Is NATO an effective deterrent?
While constant reappraisal of the effectiveness of NATO as a deterrent is probably wise, recent events have made accessing alliance capabilities more relevant. The continued cutting of defense budgets across the alliance, though at a slower rate than previous years, also should motivate and factor into assessments of NATO efficacy.
Deterrence relies on making aggression against the deterring actor so devastating as to outweigh any potential gains by the aggressor. Thus, a strong deterrent for NATO will heavily rely on nuclear weapons as has been the case since 1945. However, nuclear weapons are indiscriminate and impose several costs on those who use them, not the least of which is retaliation with nuclear weapons.
As a result, the utilization of nuclear arms in response to a small land grab would be nonsensical, as the cost of utilizing nuclear arms would be greater than that of losing the small piece of territory. One must then conclude that a strong conventional deterrent is just as necessary.
Accessing alliance spending:
NATO has been trending away from defense spending for some time. France, Germany, and the UK have been marginally reducing their military spending, which has resulted in an sizable overall loss in real defense spending. While all allies meeting the 2% of GDP spending goal is unrealistic and likely to detract from alliance efficiency, such as Luxembourg and Iceland, the three largest economies in Europe being outspent by a resurgent Russia is problematic to deterrence.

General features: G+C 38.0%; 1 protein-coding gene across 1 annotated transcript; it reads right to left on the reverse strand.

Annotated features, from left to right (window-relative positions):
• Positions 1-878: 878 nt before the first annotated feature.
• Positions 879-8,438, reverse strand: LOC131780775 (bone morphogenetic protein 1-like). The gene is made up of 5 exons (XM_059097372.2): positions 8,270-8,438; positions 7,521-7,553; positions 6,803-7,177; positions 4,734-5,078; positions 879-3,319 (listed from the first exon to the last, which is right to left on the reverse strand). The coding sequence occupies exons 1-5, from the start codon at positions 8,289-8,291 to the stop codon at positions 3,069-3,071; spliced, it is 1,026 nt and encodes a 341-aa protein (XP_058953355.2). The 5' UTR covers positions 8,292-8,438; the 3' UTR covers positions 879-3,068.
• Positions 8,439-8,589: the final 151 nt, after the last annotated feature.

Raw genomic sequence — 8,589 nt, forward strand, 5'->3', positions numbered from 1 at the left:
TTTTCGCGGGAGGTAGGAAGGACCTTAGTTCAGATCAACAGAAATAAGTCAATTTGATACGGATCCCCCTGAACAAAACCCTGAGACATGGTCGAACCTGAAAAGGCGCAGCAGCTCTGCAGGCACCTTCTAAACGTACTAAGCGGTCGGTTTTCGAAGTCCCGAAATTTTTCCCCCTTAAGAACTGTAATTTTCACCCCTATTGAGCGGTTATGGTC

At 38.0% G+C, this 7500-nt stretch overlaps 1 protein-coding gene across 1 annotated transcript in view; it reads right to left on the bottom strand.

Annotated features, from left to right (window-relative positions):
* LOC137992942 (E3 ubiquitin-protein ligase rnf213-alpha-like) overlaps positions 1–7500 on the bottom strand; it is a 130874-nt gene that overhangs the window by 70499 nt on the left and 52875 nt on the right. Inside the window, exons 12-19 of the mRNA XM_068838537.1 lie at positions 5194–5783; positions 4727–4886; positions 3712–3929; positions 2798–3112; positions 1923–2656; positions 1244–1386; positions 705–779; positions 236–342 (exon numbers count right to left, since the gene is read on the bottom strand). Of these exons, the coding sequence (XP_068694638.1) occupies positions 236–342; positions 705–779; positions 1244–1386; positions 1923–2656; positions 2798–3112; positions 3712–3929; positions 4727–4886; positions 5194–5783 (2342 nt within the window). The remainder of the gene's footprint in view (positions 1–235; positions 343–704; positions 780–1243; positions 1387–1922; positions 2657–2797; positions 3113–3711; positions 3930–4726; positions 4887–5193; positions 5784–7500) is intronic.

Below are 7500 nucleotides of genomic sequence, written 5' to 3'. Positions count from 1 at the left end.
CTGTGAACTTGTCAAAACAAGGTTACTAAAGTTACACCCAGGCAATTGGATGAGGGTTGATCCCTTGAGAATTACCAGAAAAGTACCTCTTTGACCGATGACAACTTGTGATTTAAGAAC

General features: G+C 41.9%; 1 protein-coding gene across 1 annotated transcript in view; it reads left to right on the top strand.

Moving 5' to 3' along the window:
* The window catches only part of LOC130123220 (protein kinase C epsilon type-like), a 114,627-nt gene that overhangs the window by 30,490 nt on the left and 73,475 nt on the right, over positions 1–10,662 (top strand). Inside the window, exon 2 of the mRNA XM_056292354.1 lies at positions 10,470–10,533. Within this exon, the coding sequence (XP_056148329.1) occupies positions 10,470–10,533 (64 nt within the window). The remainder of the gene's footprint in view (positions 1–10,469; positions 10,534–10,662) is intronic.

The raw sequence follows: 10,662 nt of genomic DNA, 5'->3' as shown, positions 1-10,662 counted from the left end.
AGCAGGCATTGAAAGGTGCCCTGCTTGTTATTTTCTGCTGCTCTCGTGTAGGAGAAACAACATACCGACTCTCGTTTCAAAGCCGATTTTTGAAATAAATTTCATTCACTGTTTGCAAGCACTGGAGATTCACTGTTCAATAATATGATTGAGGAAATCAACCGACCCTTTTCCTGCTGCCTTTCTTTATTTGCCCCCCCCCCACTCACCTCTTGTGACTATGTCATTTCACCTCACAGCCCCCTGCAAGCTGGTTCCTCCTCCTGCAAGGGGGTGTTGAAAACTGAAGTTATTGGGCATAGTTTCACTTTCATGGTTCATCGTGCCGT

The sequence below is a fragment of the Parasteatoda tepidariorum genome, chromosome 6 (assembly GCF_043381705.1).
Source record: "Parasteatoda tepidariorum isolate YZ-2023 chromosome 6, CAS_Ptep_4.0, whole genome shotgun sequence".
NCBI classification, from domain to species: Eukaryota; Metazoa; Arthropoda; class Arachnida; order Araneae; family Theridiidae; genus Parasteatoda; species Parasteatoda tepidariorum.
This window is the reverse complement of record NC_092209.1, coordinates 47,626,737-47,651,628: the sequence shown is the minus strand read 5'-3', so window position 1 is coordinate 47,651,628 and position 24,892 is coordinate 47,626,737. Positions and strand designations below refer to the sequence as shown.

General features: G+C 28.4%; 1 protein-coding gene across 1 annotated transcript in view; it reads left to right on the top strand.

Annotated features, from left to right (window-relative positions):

Whilst American defense spending remains astronomical, and as a result NATO overall, the majority of the American's ability to respond is in the incorrect theater to respond to an Article V activation, and thus discounted if the Kremlin were to consider a hostile action.
Defense spending is only part of the equation, as one must also consider material assets. In this regard NATO as a whole is scattered in both readiness, and value of arms. For instance the Germans in response to perceived Russian aggression in Ukraine have ordered an additional 100 Leopard 2s, giving them a little over 300 MBTs in which to respond.
This is contrasted with Greece, who has constantly had a greater than average defense spending than the rest of the alliance, as well as boasting more troops and AFV's (armored fighting vehicle) than most NATO allies. However, it is unclear whether this Greek contribution to collective defense will continue to be as strong, due to the conflicting interests within Greece of maintaining influence in NATO and resolving financial problems.
Several other capability gaps exist within the alliance as a result of a lack of investment in defense overall and a disproportionate amount of money going to paying personnel and conducting operations. This has resulted in European Allies overall being sluggish and short ranged in comparison to their American counterparts.
This is in addition to a lack of Maritime Patrol Aircraft for the UK, the Canadians having to raid a museum for spare parts for their C-130s, and the overall dreadful state of the Bundeswehr as obvious examples of a lack of defense spending inhibiting deterrence.